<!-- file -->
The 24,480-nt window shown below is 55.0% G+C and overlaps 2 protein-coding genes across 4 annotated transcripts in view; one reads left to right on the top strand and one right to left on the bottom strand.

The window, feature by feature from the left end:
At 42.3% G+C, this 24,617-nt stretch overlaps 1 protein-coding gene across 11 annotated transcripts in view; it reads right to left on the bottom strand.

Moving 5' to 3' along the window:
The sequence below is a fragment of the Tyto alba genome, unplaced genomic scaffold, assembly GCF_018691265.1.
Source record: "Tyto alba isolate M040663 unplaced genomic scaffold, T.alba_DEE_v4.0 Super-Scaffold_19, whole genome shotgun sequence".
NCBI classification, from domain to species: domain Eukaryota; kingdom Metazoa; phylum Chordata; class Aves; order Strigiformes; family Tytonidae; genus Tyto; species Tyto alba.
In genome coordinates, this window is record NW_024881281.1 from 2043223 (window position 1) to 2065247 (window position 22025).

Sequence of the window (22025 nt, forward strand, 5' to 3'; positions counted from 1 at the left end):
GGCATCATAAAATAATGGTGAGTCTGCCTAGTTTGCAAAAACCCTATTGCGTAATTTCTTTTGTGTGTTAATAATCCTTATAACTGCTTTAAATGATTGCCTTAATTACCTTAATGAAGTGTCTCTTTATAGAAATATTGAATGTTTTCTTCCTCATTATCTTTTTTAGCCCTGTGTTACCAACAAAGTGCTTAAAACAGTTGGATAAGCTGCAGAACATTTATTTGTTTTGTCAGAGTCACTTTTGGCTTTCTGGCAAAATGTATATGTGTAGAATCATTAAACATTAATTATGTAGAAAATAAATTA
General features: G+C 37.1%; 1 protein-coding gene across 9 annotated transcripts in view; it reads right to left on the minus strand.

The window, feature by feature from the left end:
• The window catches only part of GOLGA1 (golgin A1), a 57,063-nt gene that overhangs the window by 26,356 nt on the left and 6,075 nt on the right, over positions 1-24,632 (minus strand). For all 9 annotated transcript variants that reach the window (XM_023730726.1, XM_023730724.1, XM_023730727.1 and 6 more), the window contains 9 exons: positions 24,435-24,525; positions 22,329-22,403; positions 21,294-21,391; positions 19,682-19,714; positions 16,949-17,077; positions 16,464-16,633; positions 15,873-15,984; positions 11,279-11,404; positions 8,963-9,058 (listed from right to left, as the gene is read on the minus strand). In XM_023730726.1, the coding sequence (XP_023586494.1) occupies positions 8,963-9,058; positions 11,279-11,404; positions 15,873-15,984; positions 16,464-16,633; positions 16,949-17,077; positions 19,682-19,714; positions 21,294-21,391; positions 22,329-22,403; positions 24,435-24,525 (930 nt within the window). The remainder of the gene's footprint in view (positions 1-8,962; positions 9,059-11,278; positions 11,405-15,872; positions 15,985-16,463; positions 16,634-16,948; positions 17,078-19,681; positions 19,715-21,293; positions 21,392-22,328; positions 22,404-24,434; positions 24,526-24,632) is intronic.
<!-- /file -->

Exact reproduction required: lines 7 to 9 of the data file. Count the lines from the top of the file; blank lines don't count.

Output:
NCBI classification, from domain to species: domain Eukaryota; kingdom Metazoa; phylum Chordata; class Aves; order Strigiformes; family Tytonidae; genus Tyto; species Tyto alba.
In genome coordinates, this window is record NW_024881281.1 from 2043223 (window position 1) to 2065247 (window position 22025).

Sequence of the window (22025 nt, forward strand, 5' to 3'; positions counted from 1 at the left end):